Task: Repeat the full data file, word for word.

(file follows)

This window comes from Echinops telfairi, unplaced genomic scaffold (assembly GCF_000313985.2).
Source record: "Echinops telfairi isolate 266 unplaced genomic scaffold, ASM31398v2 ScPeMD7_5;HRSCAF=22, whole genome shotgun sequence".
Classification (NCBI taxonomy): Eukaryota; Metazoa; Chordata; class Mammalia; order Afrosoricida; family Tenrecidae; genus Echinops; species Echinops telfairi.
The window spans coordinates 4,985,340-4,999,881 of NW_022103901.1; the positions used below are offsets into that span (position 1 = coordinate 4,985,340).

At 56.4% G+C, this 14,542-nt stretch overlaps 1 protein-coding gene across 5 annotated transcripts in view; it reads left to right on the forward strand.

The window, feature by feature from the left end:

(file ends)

This window comes from Echinops telfairi, unplaced genomic scaffold (assembly GCF_000313985.2).
Source record: "Echinops telfairi isolate 266 unplaced genomic scaffold, ASM31398v2 ScPeMD7_5;HRSCAF=22, whole genome shotgun sequence".
Classification (NCBI taxonomy): Eukaryota; Metazoa; Chordata; class Mammalia; order Afrosoricida; family Tenrecidae; genus Echinops; species Echinops telfairi.
The window spans coordinates 4,985,340-4,999,881 of NW_022103901.1; the positions used below are offsets into that span (position 1 = coordinate 4,985,340).

At 56.4% G+C, this 14,542-nt stretch overlaps 1 protein-coding gene across 5 annotated transcripts in view; it reads left to right on the forward strand.

The window, feature by feature from the left end: